Quit Victoria, the Melbourne Queer Film Festival and Thorne Harbour Health are calling on budding filmmakers across the country to create works addressing the impacts of smoking in our LGBTIQ communities, with their new short film competition QuitFlicks.

With smoking rates in the LGBTIQ community more than double the national average, the short film competition—which is now in its second year—is a fantastic way to not only raise awareness, but also empower our communities to make positive changes in our lives.


“We’re thrilled to partner with MQFF again and continue the conversation about how we can empower the LGBTIQ community to reduce smoking rates.” said Quit Victoria Director Sarah White.

“This partnership is part of a broader alliance between Quit and Thorne Harbour working together to promote wellbeing within the community.”

One of last years winning films, Third Wheel by Mille Hayes, was shown at the opening of Melbourne Queer Film Festival films during the 2019 season.

Themed ‘Cope and Connect Without the Smokes’, all that filmmakers need to do to enter this years QuitFlicks is pitch a 60 second short film idea. The film needs to challenge the perception that the LGBTIQ community need cigarettes to cope and connect, as well as promoting health and wellbeing.

“Smoking within the LGBTIQ community is used to cope with social anxiety,” Dr White said, “and smokes are a way to connect with others socially, as well as managing stress in people’s lives. We want filmmakers to address these challenges and find alternatives to coping and connecting without cigarettes.”

Four of the successful pitches will be awarded a grant of $6,000 grant from Quit Victoria to develop their concept into a short film, a short interview with an LGBTIQ community member who has quit smoking and a photo pack.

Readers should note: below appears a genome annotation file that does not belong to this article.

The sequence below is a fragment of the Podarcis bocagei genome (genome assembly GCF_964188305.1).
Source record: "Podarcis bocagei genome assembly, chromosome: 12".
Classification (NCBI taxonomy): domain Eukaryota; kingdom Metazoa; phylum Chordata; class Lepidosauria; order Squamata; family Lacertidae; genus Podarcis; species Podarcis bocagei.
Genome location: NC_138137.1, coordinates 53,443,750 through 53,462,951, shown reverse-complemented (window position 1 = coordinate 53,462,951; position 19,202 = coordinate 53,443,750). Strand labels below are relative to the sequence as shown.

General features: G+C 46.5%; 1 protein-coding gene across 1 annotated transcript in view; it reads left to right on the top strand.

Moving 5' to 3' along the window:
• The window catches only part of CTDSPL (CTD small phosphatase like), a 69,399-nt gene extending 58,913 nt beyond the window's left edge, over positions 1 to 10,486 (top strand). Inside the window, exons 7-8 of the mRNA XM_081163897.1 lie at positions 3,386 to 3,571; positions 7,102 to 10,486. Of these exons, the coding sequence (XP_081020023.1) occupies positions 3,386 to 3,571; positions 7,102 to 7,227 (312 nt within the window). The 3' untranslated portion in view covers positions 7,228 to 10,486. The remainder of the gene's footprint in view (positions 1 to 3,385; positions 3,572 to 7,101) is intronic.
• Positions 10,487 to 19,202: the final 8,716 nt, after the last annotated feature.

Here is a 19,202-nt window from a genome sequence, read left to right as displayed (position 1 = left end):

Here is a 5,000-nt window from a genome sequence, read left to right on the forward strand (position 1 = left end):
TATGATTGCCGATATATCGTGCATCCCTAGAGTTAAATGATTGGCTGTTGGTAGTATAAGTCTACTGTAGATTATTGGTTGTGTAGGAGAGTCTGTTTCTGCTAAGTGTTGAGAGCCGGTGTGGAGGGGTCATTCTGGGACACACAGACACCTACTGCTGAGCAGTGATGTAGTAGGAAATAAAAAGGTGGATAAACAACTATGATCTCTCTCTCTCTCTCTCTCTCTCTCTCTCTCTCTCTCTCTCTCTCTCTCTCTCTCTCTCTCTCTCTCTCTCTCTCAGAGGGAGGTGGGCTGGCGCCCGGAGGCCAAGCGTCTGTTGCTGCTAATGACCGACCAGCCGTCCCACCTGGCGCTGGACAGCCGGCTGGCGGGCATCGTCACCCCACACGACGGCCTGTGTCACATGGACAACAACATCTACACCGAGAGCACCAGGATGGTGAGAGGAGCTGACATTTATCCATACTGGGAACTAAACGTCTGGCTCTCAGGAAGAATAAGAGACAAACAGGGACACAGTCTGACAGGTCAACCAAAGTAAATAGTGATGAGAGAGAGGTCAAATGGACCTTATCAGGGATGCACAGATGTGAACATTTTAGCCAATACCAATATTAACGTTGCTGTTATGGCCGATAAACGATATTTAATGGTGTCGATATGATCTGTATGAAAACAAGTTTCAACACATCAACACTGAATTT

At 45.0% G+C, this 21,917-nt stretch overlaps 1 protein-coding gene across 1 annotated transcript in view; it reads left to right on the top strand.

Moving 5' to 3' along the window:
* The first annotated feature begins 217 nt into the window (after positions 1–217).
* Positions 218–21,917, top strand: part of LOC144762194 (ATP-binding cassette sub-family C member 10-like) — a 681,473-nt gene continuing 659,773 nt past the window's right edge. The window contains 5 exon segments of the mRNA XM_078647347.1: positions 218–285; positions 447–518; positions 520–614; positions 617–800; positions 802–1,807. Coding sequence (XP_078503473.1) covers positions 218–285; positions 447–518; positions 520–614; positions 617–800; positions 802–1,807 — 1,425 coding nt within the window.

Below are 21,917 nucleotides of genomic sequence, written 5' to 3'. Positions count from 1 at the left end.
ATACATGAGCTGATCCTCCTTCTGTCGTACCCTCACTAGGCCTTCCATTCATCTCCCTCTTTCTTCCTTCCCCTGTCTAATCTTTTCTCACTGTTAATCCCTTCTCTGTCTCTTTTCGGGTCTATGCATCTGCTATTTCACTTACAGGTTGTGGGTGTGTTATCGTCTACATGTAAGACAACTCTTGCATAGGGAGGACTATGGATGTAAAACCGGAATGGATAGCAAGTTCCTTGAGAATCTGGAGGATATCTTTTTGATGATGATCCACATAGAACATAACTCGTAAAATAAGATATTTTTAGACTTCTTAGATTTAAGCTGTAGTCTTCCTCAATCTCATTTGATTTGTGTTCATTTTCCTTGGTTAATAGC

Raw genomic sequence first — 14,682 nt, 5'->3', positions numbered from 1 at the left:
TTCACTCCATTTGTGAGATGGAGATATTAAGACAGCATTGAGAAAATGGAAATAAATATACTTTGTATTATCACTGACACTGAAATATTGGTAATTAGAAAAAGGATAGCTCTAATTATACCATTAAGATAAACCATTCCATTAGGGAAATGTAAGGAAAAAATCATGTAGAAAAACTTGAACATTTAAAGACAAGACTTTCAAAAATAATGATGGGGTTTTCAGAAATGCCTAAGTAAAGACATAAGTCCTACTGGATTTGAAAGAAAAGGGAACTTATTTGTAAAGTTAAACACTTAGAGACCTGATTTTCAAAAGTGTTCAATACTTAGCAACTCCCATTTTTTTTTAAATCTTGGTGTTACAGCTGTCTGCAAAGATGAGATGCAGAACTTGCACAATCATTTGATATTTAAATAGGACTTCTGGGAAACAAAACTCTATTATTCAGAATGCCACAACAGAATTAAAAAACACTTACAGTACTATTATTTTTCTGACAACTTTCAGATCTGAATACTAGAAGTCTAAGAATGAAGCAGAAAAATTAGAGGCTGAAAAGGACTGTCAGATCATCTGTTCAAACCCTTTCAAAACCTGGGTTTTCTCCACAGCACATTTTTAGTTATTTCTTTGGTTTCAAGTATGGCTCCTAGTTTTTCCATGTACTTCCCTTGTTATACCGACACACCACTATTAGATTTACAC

Not only will the winning filmmaker and runner up’s works be shown before every season of MQFF 2020, they will also win an additional $6,000 and $3,000 respectively in prize money, and have their films form part of a community-driven public education initiative that will not only give the filmmakers work greater exposure, but help reduce smoking within our community.

“Last year’s competition drew some brilliant submissions and kickstarted the career of some of our talented filmmakers.” MQFF Chief Executive Officer Maxwell Gratton said.

“Given the historical glamorising of smoking in queer popular culture, this partnership is a fantastic initiative to tackle a serious issue in a creative and empowering way.”

Judges from Quit Victoria, MQFF, Thorne Harbour Health and creative studio Catch the Bird will be assessing works that innovation, creativity, relevance and diversity. Like the other winning short film from last years competition, Fuming by Sam McGowan.

Got an idea for a film that you would like to make? Then find out more at www.quit.org.au/quitflicks.

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